Australia-Singapore Plan Green Shipping Corridor by 2025
Australia and Singapore have committed to establishing a green and digital shipping corridor by the end of 2025. This is a follow-up to the earlier Green Shipping Cooperation initiative signed by the two countries in October 2022 and aligns with their broader initiatives to be at the forefront of launching decarbonization efforts for shipping.
Australia’s Department of Infrastructure, Transport, Regional Development, Communications and Arts (DITRDCA) and Singapore’s Maritime and Port Authority (MPA), agreed to work together with port operators, relevant jurisdictions, and energy value-chain stakeholders to galvanize the action plan to decarbonize and digitize the shipping industry.
Initially, DITRDCA and the MPA aim to identify areas of mutual interest toward the reduction of carbon emissions in the maritime sector. This includes the establishment of low and zero-carbon fuel supply chains, greening port services, and accelerating port operations that lead to the development and uptake of green marine fuel sources. In addition, the collaboration will also involve the identification of digital shipping solutions to facilitate the paperless handling of cargo between ports of Australia and Singapore.
“In view of the substantial cross-border trade between Australia and Singapore, this collaboration is a significant step towards exploring how both partners can take a global leadership role in optimizing their shipping routes to test and trial green and digital solutions,” DITRDCA and the MPA said a joint press statement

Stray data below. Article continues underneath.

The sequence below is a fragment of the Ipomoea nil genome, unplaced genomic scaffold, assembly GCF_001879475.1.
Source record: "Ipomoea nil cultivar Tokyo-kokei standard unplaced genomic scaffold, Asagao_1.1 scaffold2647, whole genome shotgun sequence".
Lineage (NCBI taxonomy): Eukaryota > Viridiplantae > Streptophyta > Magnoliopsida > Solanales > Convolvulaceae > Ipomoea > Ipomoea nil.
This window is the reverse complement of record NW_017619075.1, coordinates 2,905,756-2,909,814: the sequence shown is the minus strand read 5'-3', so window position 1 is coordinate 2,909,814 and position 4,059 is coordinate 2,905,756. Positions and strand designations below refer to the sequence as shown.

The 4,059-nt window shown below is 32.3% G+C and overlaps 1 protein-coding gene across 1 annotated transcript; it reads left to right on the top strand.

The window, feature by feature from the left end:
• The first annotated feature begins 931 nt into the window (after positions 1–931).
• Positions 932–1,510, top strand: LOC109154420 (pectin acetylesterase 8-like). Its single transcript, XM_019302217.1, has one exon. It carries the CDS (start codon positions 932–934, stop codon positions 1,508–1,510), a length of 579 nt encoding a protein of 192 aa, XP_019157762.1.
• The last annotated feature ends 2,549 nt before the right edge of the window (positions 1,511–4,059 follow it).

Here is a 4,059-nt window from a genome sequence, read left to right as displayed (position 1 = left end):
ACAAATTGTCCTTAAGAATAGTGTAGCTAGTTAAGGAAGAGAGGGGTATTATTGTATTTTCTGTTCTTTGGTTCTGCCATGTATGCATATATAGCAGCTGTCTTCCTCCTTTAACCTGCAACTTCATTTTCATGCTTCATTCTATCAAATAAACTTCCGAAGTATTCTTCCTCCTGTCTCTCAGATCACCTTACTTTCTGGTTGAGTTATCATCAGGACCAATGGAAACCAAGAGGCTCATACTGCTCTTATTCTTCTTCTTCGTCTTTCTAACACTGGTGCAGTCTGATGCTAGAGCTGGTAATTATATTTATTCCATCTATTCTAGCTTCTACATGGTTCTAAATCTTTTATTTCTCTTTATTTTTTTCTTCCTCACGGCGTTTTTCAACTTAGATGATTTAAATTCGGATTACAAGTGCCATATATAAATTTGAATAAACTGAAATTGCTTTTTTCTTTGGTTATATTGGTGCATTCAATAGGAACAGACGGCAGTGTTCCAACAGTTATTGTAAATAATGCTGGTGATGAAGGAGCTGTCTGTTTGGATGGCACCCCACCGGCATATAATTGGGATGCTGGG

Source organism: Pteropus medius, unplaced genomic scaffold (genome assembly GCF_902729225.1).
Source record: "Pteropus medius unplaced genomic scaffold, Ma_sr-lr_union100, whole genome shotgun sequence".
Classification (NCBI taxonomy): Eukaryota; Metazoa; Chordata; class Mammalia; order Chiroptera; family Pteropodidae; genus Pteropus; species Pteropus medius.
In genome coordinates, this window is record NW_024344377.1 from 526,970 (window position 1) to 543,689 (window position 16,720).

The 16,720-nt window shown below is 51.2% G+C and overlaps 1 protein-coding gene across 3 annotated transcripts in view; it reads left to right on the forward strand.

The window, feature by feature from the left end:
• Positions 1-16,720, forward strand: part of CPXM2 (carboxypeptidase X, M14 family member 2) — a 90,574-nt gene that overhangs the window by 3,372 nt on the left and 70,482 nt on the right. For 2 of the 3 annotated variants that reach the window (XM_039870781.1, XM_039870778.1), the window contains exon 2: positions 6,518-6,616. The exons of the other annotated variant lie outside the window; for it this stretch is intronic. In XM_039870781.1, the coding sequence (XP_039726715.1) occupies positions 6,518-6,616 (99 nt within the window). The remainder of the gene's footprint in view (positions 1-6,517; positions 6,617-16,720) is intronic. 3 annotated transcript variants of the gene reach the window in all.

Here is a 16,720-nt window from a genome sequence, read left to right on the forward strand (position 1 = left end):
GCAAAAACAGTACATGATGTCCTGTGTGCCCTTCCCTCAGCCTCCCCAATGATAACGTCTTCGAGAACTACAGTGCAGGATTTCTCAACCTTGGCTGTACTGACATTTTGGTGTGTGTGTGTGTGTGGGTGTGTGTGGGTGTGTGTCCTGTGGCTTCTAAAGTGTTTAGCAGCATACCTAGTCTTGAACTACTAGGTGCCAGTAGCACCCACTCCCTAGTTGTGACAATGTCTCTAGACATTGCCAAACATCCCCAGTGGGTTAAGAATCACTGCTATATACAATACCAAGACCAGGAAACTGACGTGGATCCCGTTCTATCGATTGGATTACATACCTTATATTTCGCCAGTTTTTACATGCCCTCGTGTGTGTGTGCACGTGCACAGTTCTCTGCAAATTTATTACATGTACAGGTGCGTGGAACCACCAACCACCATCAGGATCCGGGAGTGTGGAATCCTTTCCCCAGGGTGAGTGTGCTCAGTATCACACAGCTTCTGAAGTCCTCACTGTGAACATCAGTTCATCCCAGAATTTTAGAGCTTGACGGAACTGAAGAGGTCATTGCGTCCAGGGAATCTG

While the concept for green corridors known as the Clydebank Declaration is drawing broad interest since it was proposed at the COP26 Conference in October 2021, both Australia and Singapore have sought to be at the forefront. The concept calls for specific trade routes between major port hubs to emerge as the first examples of zero-emission solutions for shipping. The MPA also has an agreement with the Port of Los Angeles and the Port of Long Beach to establish a green and digital shipping corridor. Australia is also spearheading initiatives for the creation of green corridors on its major trade routes announcing an agreement working with the shipping lines and miners for a green corridor to Asia.
Last month, a new study from the West Australia-East Asia Green Corridor Consortium found that ships powered by ammonia could be deployed on the iron ore trade routes between West Australia and East Asia by 2028.
The study reinforced a previous pre-feasibility report, which identified the iron ore shipping routes from West Australia to China and Japan as having favorable conditions for early adoption and the potential to have a large impact on the decarbonization of the maritime sector.
Australia is a large exporter of minerals with much of the ore shipping from Western Australia going to destinations in Asia. In 2019, for example, approximately 65 million metric tons of iron ore were exported from Australian mines to Japanese steelmakers, making this the third-largest dry-bulk trade route in the world. A total of 111 bulkers on the route burned approximately 550,000 metric tons of fuel oil, equal to 1.7 million metric tons of CO2 emissions.